7. Peterbilt_47

    I like Vy’s idea- I think it’s more convincing if the term is introduced as a line of dialogue. That way, the reader can imagine someone just trying to come up with a term on the spot; something that might not fit exactly, and might be kind of goofy, but hey, it’s what they could come up with.

    When a narrator says it, they have the implied luxury of considering their words, which lends it a kind of import, gravity, and “officialness.” Which I find a little bit of a stretch for introducing “whale-horse.”

    Jeez, third comment on this. I am wayy into this whale-horse thing.

  8. -e-

    I agree with peterbilt above, in that, while I find “whale horse” delightfully evocative, the “vine” inclusion threw me… especially as it immediately conjured the color green, which then tied into green scale armor, making me think the “vine” must be some part of the costume. Honestly, I didn’t get the vine/trunk thing till I read the comments.

    oh, and Happy Anniversary, by the way… hope the day was splendid.

  9. Eric James Stone

    I like the “whale-horse” thing, but “swollen snaking vine growing from the center of their head” is wrong. Obviously the character couldn’t describe something as “snaking” unless he’s familiar with snakes, so the obvious comparison would be “a snake growing from the center of their head.” It has the advantage of removing the repetition of “swollen,” too.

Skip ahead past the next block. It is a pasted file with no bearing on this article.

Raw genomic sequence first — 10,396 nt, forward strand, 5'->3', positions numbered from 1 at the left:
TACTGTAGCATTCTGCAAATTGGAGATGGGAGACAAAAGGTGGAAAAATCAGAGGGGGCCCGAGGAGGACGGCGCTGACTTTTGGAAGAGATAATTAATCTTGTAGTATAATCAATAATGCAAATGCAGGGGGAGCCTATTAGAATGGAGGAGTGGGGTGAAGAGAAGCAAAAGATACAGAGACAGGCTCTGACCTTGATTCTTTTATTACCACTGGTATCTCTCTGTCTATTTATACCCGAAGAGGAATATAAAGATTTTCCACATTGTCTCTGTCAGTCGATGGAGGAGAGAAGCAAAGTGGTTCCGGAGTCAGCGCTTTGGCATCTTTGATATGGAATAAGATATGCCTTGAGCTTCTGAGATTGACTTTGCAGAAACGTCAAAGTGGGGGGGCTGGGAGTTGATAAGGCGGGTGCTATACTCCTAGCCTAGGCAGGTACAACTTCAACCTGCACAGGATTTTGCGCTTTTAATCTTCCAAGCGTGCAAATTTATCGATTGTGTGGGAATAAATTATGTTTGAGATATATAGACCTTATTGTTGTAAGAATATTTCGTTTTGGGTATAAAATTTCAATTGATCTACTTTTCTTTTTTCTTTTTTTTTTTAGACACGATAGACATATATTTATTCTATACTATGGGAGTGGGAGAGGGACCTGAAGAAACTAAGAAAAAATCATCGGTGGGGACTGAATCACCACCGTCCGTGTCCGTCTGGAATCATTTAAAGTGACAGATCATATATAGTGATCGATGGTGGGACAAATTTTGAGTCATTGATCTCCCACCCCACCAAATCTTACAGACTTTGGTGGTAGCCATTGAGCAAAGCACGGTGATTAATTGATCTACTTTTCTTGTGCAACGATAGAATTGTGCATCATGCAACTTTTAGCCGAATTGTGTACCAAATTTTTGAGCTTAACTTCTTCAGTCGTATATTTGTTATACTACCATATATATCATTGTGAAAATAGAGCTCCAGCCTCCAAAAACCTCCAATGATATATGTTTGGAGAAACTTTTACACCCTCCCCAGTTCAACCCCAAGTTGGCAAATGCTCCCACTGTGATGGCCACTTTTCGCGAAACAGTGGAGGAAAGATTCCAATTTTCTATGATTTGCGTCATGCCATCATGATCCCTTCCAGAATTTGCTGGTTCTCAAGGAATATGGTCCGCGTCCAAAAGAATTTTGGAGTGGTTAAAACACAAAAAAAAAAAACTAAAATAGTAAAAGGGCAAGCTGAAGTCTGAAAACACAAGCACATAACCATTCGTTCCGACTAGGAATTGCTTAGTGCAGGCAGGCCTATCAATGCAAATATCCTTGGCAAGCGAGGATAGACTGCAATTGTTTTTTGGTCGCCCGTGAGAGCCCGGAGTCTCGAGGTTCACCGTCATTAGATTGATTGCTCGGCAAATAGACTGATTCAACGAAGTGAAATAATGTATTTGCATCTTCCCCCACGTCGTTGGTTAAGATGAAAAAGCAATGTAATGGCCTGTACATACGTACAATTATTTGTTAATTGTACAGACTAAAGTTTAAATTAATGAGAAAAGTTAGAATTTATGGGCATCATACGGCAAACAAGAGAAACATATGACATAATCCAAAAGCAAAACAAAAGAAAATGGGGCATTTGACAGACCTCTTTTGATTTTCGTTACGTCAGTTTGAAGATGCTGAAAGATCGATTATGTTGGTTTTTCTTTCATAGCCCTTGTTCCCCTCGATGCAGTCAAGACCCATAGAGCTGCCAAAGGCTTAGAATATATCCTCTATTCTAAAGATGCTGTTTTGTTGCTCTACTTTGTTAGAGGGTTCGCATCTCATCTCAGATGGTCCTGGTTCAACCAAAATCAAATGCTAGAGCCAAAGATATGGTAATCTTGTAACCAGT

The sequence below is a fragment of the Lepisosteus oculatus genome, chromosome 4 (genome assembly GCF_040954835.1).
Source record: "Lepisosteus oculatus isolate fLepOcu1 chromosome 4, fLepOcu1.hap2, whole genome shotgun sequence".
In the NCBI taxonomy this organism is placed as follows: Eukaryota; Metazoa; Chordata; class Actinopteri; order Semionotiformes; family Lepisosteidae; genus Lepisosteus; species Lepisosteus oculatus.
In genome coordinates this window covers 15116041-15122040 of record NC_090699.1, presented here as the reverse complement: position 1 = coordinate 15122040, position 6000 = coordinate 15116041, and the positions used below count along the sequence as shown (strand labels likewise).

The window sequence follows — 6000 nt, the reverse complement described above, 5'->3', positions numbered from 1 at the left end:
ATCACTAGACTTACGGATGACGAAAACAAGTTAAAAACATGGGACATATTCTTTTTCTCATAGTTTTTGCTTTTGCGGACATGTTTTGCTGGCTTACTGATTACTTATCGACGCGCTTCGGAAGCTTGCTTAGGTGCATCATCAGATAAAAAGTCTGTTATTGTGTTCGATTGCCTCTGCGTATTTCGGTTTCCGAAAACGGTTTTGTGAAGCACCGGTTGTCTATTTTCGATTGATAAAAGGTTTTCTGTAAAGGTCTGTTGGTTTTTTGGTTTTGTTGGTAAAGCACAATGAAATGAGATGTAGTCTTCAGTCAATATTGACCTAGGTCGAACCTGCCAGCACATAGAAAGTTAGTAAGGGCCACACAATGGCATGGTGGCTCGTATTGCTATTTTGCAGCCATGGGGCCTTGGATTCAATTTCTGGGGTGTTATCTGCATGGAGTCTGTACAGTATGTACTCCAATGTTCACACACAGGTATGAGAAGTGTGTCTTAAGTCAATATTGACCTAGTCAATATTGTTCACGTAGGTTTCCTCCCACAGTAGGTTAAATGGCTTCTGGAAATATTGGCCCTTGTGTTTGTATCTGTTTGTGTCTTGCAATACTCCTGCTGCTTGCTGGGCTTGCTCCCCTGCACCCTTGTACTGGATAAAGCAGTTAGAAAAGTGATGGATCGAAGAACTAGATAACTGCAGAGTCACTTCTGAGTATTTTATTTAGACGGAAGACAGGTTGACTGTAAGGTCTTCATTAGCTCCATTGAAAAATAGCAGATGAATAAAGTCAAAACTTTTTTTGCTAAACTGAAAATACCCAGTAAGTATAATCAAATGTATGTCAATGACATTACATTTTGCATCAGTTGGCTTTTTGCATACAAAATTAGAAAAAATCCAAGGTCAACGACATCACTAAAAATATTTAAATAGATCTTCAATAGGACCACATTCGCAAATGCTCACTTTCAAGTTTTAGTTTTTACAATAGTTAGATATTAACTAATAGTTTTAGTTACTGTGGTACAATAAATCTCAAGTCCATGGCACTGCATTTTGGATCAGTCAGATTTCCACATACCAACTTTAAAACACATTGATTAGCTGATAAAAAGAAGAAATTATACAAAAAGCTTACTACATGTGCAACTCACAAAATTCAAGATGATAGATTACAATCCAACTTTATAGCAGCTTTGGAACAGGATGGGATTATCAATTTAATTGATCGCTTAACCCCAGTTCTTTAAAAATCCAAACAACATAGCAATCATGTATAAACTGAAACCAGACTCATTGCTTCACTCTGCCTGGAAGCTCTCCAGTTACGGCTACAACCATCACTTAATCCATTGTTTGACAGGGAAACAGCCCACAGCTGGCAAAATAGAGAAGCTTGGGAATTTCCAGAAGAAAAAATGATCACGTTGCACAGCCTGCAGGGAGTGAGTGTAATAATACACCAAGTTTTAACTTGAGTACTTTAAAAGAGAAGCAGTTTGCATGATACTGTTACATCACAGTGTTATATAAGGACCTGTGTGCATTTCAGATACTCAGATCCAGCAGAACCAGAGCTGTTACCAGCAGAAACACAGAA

10. Mary Robinette Kowal

    Excellent, the consensus seems to be for keeping whale-horse.

    The story is in deep third person POV, so the narrator reflects the POV character’s thoughts enough that I think I can get away without having to insert dialogue. Though, that’s a good idea, at this point in the story my POV character is sporting a mouth injury and can’t speak. La!

    Eric and -e-: Strangely, I went with vine because the vines that I think of are grapevines which can be thick, grayish brown and elephant trunky. Ironically, I was trying to avoid the use of the word snake because I’m loosely basing this on Hawaii, which had no snakes until quite recently.

    The horses were brought with an earlier wave of the invaders so I’ve already established that they know the name of this exotic beast. BUT I’d totally hadn’t thought about comparing the elephants to wild boars.

    Maybe tall-boar might be a better name?